Initially, the merged firm had to continue with its existing premises, but we also took a short lease of purpose built office accommodation on the first floor of Vandale House in Post Office Road. People were brought together in their teams and some people had to move buildings. I moved into Vandale House, which was a huge improvement. The plan was for the Bournemouth office to be located in a single building in Bournemouth, but that took time to achieve. Russell House was a building plot at that time with planning permission. The developer was looking for a tenant to sign up for a lease of the building before starting the build. We committed ourselves to Russell House and watched it being built over the next 18 months.

The first year of the merger did not go particularly well, not helped by the name and the fact that we didn’t have any clear strategy (or if we did, no one told me what it was)! The name changed about a year later, as did the entire structure of the firm and its management.

We moved into Russell House over the August bank holiday weekend of 1990. I think all of the Bournemouth office partners, plus a lot of the staff, were present over the weekend helping to get things straight ready for Monday morning.

Over the next 5 years (maybe less), all of the branch offices were closed, our strategy being to move away from being a “high street” practice to being a regional firm, eventually with offices in strategic locations. The Southampton office opened in 2000.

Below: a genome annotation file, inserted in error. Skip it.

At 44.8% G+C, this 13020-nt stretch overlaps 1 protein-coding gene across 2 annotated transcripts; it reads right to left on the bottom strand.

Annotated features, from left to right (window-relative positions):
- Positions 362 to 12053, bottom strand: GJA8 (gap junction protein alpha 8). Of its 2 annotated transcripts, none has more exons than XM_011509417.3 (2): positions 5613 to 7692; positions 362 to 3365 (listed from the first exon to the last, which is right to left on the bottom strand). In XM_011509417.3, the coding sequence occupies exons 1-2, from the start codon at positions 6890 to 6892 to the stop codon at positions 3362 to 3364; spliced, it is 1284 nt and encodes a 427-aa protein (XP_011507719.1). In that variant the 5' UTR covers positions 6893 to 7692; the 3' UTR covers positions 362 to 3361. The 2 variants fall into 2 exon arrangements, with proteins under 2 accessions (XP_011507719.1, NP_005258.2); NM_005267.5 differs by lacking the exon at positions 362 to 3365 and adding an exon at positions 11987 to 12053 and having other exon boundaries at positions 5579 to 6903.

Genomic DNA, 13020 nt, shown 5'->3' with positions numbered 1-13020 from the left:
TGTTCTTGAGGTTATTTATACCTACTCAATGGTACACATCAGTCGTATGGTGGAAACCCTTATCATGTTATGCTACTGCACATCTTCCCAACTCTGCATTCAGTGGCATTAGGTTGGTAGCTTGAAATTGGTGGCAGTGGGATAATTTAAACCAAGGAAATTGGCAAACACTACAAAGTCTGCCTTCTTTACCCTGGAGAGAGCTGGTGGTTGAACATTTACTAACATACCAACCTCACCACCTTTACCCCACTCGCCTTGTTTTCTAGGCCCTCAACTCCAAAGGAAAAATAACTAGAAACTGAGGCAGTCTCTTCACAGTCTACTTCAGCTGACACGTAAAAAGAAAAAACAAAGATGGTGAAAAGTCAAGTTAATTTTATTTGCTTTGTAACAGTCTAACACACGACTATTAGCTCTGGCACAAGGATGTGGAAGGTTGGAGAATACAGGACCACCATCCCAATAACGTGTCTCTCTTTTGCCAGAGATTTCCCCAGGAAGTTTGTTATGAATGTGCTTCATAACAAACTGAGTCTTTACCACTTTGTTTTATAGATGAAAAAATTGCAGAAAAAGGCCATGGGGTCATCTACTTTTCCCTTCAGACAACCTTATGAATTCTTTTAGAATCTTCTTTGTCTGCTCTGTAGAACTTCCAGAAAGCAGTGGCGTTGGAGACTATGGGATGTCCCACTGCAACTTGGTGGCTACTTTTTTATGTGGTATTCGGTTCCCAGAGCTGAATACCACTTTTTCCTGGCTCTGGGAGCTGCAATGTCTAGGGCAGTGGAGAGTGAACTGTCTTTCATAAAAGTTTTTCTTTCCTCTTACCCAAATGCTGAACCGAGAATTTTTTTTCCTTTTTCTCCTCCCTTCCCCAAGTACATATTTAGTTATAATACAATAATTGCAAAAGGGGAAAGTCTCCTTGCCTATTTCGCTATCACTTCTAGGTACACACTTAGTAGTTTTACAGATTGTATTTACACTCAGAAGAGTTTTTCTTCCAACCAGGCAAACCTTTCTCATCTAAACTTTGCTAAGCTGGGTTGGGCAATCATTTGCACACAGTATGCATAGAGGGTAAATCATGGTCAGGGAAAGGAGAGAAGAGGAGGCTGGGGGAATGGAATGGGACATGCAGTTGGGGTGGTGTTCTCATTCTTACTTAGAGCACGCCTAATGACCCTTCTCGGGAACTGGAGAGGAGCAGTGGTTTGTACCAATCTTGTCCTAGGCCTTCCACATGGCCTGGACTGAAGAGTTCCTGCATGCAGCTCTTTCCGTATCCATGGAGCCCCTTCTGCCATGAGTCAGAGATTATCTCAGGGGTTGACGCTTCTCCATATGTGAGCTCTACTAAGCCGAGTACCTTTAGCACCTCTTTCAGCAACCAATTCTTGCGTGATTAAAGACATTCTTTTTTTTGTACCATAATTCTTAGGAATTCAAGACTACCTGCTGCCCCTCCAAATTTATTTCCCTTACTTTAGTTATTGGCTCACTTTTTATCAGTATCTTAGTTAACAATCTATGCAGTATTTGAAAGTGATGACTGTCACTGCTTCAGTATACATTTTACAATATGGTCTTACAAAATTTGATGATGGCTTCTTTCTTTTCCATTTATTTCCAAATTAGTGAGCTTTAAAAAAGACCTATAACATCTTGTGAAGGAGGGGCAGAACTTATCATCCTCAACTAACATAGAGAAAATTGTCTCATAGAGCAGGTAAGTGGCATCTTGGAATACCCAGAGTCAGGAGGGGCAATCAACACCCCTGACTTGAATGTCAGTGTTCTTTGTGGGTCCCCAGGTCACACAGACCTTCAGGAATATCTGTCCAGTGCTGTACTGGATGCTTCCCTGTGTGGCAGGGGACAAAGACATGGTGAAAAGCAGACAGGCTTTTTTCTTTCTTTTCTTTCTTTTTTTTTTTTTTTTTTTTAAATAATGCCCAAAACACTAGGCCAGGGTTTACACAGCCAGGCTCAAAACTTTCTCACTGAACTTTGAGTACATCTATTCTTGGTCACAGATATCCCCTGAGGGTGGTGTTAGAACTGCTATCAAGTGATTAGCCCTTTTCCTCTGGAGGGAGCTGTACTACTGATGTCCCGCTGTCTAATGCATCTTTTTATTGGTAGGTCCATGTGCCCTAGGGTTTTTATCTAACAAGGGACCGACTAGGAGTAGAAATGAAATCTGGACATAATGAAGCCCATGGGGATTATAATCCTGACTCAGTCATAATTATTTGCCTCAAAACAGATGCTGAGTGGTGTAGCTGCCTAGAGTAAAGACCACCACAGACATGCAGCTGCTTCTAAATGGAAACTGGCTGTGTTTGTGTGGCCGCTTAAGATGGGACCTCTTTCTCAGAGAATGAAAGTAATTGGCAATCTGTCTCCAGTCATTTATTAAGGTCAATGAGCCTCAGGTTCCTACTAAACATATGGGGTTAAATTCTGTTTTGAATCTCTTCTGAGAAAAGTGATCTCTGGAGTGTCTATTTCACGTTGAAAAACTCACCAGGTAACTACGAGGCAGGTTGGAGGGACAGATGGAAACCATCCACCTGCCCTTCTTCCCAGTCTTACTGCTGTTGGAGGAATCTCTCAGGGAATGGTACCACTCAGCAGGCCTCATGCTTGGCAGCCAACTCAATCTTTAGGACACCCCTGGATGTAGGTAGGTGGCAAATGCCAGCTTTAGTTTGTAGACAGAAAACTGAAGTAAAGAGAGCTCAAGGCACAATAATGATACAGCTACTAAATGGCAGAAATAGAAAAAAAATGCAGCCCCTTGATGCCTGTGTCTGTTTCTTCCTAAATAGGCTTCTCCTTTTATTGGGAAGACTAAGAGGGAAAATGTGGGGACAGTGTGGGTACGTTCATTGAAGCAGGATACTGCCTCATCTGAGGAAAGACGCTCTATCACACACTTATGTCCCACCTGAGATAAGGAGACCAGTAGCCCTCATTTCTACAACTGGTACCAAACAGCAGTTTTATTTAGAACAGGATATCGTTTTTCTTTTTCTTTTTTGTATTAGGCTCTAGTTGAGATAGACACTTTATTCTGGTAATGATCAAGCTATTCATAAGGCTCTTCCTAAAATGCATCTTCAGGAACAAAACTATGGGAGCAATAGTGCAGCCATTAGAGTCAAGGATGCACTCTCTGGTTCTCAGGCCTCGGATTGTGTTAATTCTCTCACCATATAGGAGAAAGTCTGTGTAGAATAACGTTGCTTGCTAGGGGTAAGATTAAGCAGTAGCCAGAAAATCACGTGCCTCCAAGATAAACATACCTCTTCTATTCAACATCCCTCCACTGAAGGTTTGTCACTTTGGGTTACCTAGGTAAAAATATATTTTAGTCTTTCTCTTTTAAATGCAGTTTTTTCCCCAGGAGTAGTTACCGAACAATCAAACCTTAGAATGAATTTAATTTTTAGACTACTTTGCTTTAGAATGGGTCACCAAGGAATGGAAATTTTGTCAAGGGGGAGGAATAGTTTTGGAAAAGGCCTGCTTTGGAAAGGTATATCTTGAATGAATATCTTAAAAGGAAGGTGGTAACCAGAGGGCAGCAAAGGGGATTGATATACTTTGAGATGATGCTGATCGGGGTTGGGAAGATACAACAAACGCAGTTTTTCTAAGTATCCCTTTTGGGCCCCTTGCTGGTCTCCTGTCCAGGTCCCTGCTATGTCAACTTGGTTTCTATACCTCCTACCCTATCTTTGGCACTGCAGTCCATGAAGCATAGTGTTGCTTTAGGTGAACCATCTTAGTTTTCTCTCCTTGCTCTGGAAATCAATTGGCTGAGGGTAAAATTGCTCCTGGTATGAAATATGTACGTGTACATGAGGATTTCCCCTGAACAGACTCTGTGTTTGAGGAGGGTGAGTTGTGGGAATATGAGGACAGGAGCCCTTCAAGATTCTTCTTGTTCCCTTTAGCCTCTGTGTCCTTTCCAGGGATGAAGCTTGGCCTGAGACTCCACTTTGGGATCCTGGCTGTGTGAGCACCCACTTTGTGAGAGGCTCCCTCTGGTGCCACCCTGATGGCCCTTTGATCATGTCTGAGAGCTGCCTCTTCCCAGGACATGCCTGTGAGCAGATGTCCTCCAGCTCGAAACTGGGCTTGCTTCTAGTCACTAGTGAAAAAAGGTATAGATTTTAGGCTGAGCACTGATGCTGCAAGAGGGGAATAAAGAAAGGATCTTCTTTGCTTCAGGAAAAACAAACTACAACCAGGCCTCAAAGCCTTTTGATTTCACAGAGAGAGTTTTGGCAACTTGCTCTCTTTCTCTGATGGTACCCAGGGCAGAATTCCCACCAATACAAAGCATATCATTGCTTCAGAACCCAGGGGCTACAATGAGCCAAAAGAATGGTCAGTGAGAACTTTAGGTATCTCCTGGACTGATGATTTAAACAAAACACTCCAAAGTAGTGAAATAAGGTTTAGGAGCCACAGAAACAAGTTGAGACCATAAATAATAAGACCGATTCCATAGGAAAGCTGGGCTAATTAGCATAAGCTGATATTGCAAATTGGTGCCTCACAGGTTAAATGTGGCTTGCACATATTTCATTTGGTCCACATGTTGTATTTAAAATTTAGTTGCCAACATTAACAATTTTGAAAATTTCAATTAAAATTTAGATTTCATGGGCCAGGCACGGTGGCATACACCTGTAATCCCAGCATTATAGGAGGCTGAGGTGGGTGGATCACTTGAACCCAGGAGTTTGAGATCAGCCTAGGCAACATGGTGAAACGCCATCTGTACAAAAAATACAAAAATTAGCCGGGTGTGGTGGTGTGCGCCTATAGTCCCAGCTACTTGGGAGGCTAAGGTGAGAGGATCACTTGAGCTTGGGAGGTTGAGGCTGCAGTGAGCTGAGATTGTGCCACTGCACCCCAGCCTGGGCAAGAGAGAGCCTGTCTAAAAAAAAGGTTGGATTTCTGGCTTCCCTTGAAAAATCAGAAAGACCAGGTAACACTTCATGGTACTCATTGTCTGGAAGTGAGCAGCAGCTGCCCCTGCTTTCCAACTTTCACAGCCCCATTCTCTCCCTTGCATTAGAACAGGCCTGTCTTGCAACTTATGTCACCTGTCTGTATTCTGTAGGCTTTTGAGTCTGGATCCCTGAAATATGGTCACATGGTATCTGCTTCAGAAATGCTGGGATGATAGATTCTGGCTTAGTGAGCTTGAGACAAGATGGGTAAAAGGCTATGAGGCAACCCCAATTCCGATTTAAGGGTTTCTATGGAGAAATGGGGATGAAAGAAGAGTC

How has technology changed over the years and how has this impacted your role?

One big change that took place at the point of the merger in 1988 was to give each secretary (at first only in some teams) their own word processors. At that time we used a system called Wang, it dealt with our accounts function as well as word processing, but it did not run any other applications. Compared with today’s personal computers, it was also very difficult to use and very temperamental!

So, at the time of the merger, we had an automated accounts system, a limited word processing capacity plus a photocopier and a fax machine in each office. That was as far as our technology extended.

Gradually all of the secretaries were given their own word processor keyboards and monitors. I recall that by the end of 1991 I had my own Wang word processor on my desk (it was a brute, but I got used to it!).

Sometime in 1992 (I think), the first batch of PCs were introduced in Russell House. They were being trialled by the Private Client team. They ran the Word Perfect word processing application and a few years later we switched to Word. The trial was a success and the PCs were introduced firm-wide. By December 1992 I had a PC on my desk. As technology has developed we have had to adapt and keep up with it, as far as we can and as far as budget allows.

What made you stay with Lester Aldridge for more than 30 years?

I’ve had no reason to leave. I have been part of an evolving business and I have evolved with it. I’ve been very fortunate in my partners who I’ve always found very supportive.

What does the future hold? How different do you think things will be in 30 years’ time?

Looking back, the changes over the last 30 years have been vast, largely fuelled by developments in technology. Looking forward I see an even faster pace of change than in the last 30 years but I can’t begin to imagine what life in a law firm will be like in 30 years.

Thank you, Susan.